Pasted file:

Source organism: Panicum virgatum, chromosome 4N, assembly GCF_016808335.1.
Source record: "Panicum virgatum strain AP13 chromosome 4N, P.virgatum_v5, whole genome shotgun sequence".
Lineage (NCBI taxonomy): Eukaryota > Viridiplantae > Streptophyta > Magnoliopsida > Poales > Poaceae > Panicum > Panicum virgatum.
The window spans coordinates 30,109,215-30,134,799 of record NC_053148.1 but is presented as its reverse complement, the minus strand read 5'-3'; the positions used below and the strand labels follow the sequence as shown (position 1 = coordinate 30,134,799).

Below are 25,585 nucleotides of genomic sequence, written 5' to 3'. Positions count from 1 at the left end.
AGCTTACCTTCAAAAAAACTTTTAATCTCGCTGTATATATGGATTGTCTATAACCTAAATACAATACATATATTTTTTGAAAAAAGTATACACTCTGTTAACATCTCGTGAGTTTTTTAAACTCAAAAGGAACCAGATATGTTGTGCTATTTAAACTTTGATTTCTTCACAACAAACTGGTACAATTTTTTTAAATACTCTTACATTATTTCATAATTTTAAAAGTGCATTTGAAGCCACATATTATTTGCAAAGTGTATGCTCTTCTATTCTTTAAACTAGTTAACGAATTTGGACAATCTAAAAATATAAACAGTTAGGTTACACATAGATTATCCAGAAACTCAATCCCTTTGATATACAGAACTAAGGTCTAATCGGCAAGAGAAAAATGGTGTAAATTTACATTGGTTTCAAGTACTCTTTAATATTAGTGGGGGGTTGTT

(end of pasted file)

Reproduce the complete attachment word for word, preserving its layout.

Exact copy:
Source organism: Panicum virgatum, chromosome 4N, assembly GCF_016808335.1.
Source record: "Panicum virgatum strain AP13 chromosome 4N, P.virgatum_v5, whole genome shotgun sequence".
Lineage (NCBI taxonomy): Eukaryota > Viridiplantae > Streptophyta > Magnoliopsida > Poales > Poaceae > Panicum > Panicum virgatum.
The window spans coordinates 30,109,215-30,134,799 of record NC_053148.1 but is presented as its reverse complement, the minus strand read 5'-3'; the positions used below and the strand labels follow the sequence as shown (position 1 = coordinate 30,134,799).

Below are 25,585 nucleotides of genomic sequence, written 5' to 3'. Positions count from 1 at the left end.
AGCTTACCTTCAAAAAAACTTTTAATCTCGCTGTATATATGGATTGTCTATAACCTAAATACAATACATATATTTTTTGAAAAAAGTATACACTCTGTTAACATCTCGTGAGTTTTTTAAACTCAAAAGGAACCAGATATGTTGTGCTATTTAAACTTTGATTTCTTCACAACAAACTGGTACAATTTTTTTAAATACTCTTACATTATTTCATAATTTTAAAAGTGCATTTGAAGCCACATATTATTTGCAAAGTGTATGCTCTTCTATTCTTTAAACTAGTTAACGAATTTGGACAATCTAAAAATATAAACAGTTAGGTTACACATAGATTATCCAGAAACTCAATCCCTTTGATATACAGAACTAAGGTCTAATCGGCAAGAGAAAAATGGTGTAAATTTACATTGGTTTCAAGTACTCTTTAATATTAGTGGGGGGTTGTT